The Chips and Science Act is a USD 280 billion package that was passed by both the houses of the US Congress last week, but it prevents the companies that are receiving the federal subsidies from expanding their chip-making capacity in China or any other foreign country of concern for 10 years, Asia Nikkei reported.
Semiconductors are the “brains” of electronic devices like smartphones or laptops and they also play an important role in sophisticated weapons systems such as the Javelin antitank missiles the U.S. is supplying to Ukraine, it added.
The Act provides exceptions to “legacy semiconductors” and allows them to continue investing in China if those investments are aimed at protecting existing and significant business interests in the country.
Legacy chips, used in several electronic devices, are required in much larger quantities than cutting-edge processor chips and they are generally viewed as companion chips.
Intel is a dominant player in the market for premium core processors for Chinese computers whereas Qualcomm is a dominant handset maker.
Intel said that Congress had recognized that the US is competing against other countries for technology leadership by passing the Chips Act.
TSMC, a semiconductor manufacturing company in Taiwan, did not comment on the restriction to expand production in China, the publication said.
South Korean semiconductor company SK Hynix said, “Our company complies with regulations in countries where we do our business. We will respond flexibly to market circumstances in [our] investment and production plan.”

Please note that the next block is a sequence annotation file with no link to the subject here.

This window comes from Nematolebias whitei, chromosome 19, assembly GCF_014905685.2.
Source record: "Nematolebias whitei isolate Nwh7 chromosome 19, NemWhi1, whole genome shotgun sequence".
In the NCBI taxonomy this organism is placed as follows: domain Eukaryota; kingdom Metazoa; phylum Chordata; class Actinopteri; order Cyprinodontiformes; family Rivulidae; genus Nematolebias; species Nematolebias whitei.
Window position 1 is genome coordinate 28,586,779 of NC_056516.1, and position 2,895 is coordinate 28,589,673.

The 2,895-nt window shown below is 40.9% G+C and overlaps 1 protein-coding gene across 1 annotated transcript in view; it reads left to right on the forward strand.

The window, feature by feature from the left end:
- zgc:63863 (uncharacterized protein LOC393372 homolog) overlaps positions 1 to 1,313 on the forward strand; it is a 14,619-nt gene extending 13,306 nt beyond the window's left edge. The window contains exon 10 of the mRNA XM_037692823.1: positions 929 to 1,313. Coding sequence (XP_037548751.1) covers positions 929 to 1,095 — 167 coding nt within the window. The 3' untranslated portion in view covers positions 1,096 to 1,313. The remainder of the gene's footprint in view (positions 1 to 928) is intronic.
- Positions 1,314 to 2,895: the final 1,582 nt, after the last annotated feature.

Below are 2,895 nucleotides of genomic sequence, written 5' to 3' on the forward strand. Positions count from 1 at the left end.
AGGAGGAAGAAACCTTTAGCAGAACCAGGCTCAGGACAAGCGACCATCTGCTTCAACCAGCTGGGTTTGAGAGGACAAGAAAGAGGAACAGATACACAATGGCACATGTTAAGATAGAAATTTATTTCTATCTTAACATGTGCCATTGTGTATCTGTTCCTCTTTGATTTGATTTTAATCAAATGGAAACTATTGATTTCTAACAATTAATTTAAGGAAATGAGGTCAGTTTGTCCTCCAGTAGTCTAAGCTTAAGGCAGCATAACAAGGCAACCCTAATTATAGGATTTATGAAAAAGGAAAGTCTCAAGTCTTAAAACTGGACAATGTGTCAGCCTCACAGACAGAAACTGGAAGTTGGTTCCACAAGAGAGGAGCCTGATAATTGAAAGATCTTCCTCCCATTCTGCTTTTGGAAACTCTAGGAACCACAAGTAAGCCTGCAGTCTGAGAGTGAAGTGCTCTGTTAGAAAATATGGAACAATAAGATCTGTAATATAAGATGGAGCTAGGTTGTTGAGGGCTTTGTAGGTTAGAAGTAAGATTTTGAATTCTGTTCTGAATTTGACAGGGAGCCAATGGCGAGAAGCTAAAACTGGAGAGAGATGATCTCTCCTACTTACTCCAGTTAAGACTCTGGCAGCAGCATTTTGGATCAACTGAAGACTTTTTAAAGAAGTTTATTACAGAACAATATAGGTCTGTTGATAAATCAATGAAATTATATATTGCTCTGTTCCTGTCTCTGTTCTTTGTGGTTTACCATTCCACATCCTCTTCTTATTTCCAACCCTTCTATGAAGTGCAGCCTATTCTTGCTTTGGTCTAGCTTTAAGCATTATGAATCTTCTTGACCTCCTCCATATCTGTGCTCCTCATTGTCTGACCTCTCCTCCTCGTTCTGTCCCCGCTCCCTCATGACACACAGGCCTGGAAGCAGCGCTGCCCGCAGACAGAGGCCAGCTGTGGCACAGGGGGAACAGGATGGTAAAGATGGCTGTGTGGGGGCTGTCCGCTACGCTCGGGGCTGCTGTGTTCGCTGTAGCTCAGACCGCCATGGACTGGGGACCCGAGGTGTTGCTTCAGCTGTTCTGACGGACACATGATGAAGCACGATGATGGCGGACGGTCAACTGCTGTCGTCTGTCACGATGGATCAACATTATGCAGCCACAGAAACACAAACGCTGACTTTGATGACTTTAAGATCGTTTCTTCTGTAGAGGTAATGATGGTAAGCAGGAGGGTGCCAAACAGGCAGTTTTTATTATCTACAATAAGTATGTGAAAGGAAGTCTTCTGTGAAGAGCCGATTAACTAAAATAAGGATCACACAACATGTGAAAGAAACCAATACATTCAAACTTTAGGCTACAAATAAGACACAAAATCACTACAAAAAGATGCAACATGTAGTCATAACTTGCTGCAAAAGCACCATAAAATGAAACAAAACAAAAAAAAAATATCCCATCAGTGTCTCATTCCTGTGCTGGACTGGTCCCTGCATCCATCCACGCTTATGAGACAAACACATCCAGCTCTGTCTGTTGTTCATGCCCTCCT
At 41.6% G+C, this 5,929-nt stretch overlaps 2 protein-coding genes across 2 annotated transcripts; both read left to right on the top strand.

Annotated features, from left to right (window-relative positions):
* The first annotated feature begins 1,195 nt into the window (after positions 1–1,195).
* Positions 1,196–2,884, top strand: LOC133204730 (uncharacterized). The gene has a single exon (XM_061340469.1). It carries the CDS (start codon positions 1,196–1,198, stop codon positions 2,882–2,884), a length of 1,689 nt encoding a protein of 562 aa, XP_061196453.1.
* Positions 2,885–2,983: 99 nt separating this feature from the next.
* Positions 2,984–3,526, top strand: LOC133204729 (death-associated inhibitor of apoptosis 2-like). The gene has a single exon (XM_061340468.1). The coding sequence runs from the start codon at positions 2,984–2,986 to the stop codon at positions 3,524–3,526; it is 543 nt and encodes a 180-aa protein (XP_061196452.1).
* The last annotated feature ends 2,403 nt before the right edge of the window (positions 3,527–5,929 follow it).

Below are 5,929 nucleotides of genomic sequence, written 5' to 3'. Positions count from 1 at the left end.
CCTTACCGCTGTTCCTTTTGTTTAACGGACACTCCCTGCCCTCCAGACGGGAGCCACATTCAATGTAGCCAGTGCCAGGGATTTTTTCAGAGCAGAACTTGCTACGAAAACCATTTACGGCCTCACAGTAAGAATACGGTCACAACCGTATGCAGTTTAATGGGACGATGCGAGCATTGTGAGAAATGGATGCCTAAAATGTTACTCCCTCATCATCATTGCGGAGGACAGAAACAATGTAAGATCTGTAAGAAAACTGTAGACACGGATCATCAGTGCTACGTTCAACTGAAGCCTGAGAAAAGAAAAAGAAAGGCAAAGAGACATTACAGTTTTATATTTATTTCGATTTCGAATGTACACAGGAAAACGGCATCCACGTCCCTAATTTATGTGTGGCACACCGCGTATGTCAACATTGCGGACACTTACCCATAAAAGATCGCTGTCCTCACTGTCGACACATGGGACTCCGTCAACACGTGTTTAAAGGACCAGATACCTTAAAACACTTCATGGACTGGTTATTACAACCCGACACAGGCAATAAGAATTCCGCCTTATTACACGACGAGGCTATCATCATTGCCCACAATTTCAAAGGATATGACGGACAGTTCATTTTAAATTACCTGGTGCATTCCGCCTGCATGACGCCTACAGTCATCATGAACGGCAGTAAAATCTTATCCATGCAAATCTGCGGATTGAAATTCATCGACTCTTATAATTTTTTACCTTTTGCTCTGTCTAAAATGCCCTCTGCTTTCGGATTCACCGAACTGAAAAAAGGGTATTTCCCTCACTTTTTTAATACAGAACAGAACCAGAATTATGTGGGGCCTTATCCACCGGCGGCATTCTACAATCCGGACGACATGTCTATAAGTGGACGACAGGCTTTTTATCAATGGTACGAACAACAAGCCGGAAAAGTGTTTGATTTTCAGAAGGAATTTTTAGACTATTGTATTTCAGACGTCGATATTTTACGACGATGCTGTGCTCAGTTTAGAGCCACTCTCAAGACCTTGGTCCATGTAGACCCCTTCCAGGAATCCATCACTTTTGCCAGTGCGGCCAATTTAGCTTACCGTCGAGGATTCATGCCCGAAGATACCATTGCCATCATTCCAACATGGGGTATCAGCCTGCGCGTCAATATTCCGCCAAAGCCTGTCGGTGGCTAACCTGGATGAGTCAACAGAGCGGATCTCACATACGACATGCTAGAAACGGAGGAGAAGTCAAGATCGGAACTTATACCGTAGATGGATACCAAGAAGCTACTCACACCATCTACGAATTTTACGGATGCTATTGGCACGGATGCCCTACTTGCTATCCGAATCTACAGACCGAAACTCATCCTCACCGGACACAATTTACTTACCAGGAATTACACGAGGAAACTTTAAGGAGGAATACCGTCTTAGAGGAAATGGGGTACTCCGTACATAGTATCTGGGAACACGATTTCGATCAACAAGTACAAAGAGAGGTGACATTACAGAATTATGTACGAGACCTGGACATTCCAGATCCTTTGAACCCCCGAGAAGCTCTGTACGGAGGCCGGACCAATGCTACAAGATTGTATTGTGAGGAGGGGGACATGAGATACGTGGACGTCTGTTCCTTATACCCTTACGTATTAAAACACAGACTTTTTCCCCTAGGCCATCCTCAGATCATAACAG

Clinton Yu, a Washington-based partner specializing in international trade and export control regulations, said that penalties can include not only losing the funding, but also other penalties ‘in the national interest’ adding that there is a reputational impact if a company misuses these funds.
Notably, several companies have committed to investing in America. TSMC and Samsung have committed to investing at least USD 12 billion in Arizona and USD 17 billion in Texas respectively.
An investment plan worth USD 15 billion was announced by SK Hynix last week for US and Intel and Micron are also ramping up investment, the article read.
Director of investment at Brandes Investment Partners Louis Lau said, “In the long run, China’s ambition is really to replace all the cutting-edge chips with domestically made chips. So there will be a question as to whether TSMC and Samsung can really continue to dominate high-end manufacturing in China.”
Lau added that the US is a captive customer as the domestic manufacturers are very weak adding that they’ve long lost the edge in manufacturing.”
The semiconductor companies are willing to invest in the US rather than China as Beijing is trying to increase the country’s share of homemade chips to 70 per cent by 2025.
The manufacturing sector will receive USD 39 billion of the total funding under the act and the remaining 13 billion will be allocated to research and development, and innovation.